The New Year has clicked over and what a great time to reflect on what has been and what you would like the future to hold. With this comes a word of warning- stay clear of the diet hype and pressure to be transforming your body into a ‘new you’ and setting unrealistic new year’s resolutions! Small dietary changes to improve your health are welcome, however complete overhauls are often a fast road to failure and disappointment. They are also often without scientific backing and unnecessary.
Skip anything with ‘detoxes’ and ‘shed kilos fast’ products. You have lungs, a liver and kidneys to do ‘detoxing’ and no product is going to magically fix up the harm of excess alcohol and poor food. Concentrate on what you put in rather than trying to fix it after. Let’s look at tweaking your diet, focusing on what you already do well and putting some strategies in place to make a few improvements. No need to ‘go on a diet’ as you will just go off it and be back to square one or worse in no time.
It’s a new year, but just another day, how and why will you do things differently from yesterday? It is important to think about what you do now and why, then how you will change this. What strategies need to be in place to make it happen? Make a couple of changes and when these become habits you can move to more.
There are some things to consider.
1. Firstly it is best not to say ‘never’. I will never eat…..x, y,z., is very unlikely and not necessary. Set realistic goals.
2. Choose one or two things you would like to change. Here are some examples you might choose from
a. Reduce soft drink, choose water most of the time
b. Drink less alcohol- (e.g. only on the weekend)- check out my blog on alcohol and health
c. Eat 2 fruit a day
d. Take lunch to work 4 out of 5 days
e. Buy take away only one night a week
f. Choose wholegrain bread weekdays
g. Eat one vegetarian meal a week
h. Eat fish twice a week
i. Eat slowly- not in front of the TV (apart from once a week)
3. How will these magically happen? They wont; you need the ‘how’, these are the strategies to make them happen. Write down what you would like to change and then how it will be achieved next to it.
For example you want to cut down on soft drink
· Take a water bottle full in the car
· Have cold water in the fridge
· Only buy one can of soft drink a week or have one glass when out (choose your time when you will have it)
· Don’t buy large bottles of soft drink- even if on special
· Flavour your water with mint, lemon, strawberries, herbal teas
4. Move your mindset away from focusing solely on your weight if this is a goal. It can become all consuming and will not necessarily make you eat healthier if you are only focusing on food for weight loss. It is important to eat a range of foods including high kilojoule foods which can include wholesome foods such as nuts, seeds, extra virgin olive oil, avocado and cheese. These foods can also help you feel more full assisting with moderating the volume of other foods you eat. Concentrate on what to eat, more than what not to, such a seating more vegetables for example, 5 serves a day. No one wants to feel like they are being deprived.
5. Think about the why you would like to make diet changes. Keeping them health focused is a good way to avoid getting caught in a diet cycle. Some examples could be:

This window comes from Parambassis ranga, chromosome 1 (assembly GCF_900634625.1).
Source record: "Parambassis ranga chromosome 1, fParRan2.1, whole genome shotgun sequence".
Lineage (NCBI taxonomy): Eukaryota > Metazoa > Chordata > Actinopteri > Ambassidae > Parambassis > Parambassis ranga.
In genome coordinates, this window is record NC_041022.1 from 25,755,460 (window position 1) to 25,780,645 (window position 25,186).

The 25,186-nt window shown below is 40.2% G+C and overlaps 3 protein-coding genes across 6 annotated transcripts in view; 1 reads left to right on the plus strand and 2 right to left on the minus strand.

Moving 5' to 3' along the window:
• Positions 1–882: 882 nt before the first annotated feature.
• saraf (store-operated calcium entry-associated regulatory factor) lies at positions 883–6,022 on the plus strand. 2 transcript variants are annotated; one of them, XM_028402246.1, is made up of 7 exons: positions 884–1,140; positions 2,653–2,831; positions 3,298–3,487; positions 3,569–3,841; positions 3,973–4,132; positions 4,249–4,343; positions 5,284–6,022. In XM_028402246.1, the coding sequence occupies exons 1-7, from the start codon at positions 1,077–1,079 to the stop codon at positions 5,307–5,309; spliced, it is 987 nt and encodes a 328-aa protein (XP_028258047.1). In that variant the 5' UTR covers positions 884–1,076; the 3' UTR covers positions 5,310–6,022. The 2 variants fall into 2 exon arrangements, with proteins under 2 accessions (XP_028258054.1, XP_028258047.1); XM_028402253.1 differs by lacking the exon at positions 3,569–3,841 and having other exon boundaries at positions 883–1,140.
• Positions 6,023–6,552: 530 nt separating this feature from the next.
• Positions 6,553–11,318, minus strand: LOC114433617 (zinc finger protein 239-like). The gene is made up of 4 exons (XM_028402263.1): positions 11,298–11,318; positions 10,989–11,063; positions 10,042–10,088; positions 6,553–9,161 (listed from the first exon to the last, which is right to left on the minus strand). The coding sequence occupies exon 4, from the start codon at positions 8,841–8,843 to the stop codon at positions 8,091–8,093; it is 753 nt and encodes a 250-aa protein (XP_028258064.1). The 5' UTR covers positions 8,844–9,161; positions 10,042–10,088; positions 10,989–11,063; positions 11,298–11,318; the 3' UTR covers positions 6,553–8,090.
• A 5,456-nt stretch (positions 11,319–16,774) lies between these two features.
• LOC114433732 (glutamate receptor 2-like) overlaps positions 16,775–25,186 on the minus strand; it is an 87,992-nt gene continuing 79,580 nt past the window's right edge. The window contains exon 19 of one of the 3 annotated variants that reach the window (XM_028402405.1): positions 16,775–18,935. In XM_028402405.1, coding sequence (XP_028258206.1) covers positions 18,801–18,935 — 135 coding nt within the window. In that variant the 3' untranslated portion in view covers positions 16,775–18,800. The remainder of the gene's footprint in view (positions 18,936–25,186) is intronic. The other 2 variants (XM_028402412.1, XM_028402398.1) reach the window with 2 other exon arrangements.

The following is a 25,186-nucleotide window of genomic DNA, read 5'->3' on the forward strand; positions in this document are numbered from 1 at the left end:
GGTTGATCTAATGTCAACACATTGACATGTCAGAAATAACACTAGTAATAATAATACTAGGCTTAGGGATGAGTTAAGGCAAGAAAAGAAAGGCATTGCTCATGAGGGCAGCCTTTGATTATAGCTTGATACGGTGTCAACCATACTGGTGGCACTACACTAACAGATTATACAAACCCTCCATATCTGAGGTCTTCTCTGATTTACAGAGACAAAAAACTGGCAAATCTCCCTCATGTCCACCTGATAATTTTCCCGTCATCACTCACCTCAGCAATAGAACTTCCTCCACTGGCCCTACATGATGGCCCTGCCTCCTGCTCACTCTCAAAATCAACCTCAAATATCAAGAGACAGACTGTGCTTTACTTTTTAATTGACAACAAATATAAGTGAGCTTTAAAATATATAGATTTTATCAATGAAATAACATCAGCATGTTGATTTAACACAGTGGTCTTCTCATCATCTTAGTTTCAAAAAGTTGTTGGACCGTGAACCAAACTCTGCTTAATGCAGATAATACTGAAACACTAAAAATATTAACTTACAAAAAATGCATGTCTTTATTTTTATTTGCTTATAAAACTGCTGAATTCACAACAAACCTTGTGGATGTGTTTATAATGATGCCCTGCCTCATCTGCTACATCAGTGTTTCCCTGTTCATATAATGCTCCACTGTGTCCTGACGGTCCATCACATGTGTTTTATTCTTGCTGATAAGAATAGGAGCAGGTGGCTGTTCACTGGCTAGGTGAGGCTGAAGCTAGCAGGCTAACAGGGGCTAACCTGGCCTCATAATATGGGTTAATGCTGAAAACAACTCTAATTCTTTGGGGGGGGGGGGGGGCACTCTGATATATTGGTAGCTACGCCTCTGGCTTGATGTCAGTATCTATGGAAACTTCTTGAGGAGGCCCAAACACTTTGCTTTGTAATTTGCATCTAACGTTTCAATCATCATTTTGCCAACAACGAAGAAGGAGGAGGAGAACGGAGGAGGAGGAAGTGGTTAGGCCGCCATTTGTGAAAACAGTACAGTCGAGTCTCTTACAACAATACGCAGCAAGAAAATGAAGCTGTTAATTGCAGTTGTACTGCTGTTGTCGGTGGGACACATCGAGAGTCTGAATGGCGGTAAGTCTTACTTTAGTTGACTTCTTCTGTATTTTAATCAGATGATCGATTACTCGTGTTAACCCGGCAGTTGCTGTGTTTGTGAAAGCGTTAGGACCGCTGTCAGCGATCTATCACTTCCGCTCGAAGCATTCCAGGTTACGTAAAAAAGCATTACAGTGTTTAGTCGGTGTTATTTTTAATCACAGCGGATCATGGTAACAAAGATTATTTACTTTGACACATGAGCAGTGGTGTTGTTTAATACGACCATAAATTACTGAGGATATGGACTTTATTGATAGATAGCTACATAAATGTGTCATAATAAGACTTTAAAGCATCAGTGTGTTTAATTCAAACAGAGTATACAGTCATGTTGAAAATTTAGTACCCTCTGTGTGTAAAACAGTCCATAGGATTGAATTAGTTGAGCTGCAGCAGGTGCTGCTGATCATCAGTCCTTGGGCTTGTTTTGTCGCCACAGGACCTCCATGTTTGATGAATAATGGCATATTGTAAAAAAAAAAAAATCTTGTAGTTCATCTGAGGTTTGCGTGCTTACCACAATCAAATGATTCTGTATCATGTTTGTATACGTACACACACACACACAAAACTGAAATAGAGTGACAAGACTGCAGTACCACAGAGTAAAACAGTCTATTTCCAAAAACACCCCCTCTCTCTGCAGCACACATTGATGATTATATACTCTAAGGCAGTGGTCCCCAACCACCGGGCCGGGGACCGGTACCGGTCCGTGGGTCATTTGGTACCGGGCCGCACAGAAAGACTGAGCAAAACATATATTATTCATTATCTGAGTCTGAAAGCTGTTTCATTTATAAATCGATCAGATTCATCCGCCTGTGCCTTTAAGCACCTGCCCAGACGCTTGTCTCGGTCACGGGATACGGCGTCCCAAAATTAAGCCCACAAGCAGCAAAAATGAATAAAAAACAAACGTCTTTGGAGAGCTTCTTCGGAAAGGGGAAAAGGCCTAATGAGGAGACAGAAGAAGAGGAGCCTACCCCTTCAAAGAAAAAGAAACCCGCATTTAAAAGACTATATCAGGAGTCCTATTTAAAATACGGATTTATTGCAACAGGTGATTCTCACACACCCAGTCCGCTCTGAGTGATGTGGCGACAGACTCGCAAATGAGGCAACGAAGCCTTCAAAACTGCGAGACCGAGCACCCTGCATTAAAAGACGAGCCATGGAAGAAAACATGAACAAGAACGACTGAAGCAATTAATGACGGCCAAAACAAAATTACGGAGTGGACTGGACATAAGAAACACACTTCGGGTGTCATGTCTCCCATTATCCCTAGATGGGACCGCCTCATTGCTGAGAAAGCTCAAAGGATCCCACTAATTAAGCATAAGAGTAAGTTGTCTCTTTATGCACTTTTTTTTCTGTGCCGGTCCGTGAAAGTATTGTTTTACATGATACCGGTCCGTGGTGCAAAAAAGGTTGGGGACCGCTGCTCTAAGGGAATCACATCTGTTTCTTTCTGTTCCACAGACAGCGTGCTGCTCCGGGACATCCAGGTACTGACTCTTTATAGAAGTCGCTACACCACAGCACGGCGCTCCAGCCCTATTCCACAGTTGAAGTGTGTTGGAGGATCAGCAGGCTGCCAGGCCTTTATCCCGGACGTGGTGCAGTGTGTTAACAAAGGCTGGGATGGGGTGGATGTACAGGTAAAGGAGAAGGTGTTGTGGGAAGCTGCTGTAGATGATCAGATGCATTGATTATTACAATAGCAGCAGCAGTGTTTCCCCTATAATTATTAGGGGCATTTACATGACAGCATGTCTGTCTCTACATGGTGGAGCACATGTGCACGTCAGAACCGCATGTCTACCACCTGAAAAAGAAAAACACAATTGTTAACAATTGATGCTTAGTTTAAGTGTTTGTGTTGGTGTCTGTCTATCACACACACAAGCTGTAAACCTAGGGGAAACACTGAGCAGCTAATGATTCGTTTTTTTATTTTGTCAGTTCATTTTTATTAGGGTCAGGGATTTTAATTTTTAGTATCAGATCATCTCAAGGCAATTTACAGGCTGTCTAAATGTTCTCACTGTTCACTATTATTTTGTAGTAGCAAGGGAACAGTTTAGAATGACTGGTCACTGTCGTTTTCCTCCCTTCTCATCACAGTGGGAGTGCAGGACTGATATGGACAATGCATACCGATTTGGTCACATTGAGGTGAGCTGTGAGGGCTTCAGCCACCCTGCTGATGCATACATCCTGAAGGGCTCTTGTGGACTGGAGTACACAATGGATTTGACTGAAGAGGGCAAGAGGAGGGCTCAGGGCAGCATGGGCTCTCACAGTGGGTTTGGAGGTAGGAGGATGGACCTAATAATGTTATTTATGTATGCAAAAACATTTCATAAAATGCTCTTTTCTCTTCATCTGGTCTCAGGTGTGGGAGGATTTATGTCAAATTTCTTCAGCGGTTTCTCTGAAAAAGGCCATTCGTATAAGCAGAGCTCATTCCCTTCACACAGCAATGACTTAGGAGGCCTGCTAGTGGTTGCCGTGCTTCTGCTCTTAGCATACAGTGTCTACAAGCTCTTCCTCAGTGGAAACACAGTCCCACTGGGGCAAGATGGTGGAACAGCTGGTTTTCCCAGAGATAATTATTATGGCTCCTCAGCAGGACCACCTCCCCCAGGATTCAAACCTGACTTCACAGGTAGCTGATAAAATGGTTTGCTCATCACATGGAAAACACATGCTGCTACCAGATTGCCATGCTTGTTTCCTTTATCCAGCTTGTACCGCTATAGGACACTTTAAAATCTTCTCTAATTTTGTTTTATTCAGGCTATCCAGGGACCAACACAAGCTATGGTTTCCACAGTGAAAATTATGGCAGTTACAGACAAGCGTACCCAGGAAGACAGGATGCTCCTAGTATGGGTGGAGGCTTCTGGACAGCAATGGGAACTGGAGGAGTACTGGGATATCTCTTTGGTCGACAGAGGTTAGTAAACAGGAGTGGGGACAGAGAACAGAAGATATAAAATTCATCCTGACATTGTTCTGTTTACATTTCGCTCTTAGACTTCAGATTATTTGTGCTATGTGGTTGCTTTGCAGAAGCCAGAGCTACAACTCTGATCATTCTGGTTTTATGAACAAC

a. I will eat more seafood for omega 3 fats for my heart, joint and brain health by having at least one fish evening meal and lunch a week.
b. I will choose wholegrain carbohydrates to fuel me for the exercise I do, the mountain I want to climb, the marathon I want to run, to keep my gut healthy, reduce the risk of bowel cancer and/or keep my bowels regular E.g. brown rice, wholegrain bread, legumes.
Keep this list achievable. One or two things at a time.
If you are planning to increase your exercise as well, remember to feed yourself sufficiently with quality food. Under feeding can cause lack of energy, irregular menstrual cycles in women and even hinder weight loss. Fuel yourself well with enough food from all food groups, including protein at each meal for muscle growth and recovery, carbohydrate to fuel the body and don’t be scared of including some healthy fats. If you would like to read more about sports nutrition, or simply get the best performance out of your body check out my book, ‘Eat Like An Athlete’.
Everyone is talking about ‘going plant based’. You don’t have to cut out eating animal products at all to be healthy. You can if you wish to, however eating within the Australian Dietary Guidelines and The Australian Guide To Healthy Eating looking at recommended serving sizes, you can be healthy either way. What you will notice is that the majority of Australians do not eat like this. We eat a lot more meat than is recommended and way less vegetables.
If there is only one change you make, for most of us it is to increase the amount of vegetables we eat. 93% of Australians don’t eat the recommended five servings of vegetables a day. A few ways to make this happen might include:
o Shop regularly. Mark a time in your diary.
o Start with the vegetables first when shopping
o Grow some herbs and vegetables at home
o Prepare vegetables in advance e.g. cut up the whole cauliflower and have it ready to go in a container, grate up some carrot in advance for sandwich, wash cherry tomatoes and have in a bowl to snack on.
o Cook extra one night for the next
o Add extra vegetables to dishes e.g. barbeques, soups, curries, frittata, with your eggs, in stir-fries, meatless Monday.
o If you get in your five servings a day it automatically restricts overeating in other areas!
Most things in life take some effort and there is no difference with our health and diet. Makes some plans, allocate a little time and look for support to spread the load. Making your household a nourishing one can happen with a few strategies put in place. Wishing everyone great happiness and health for the new year.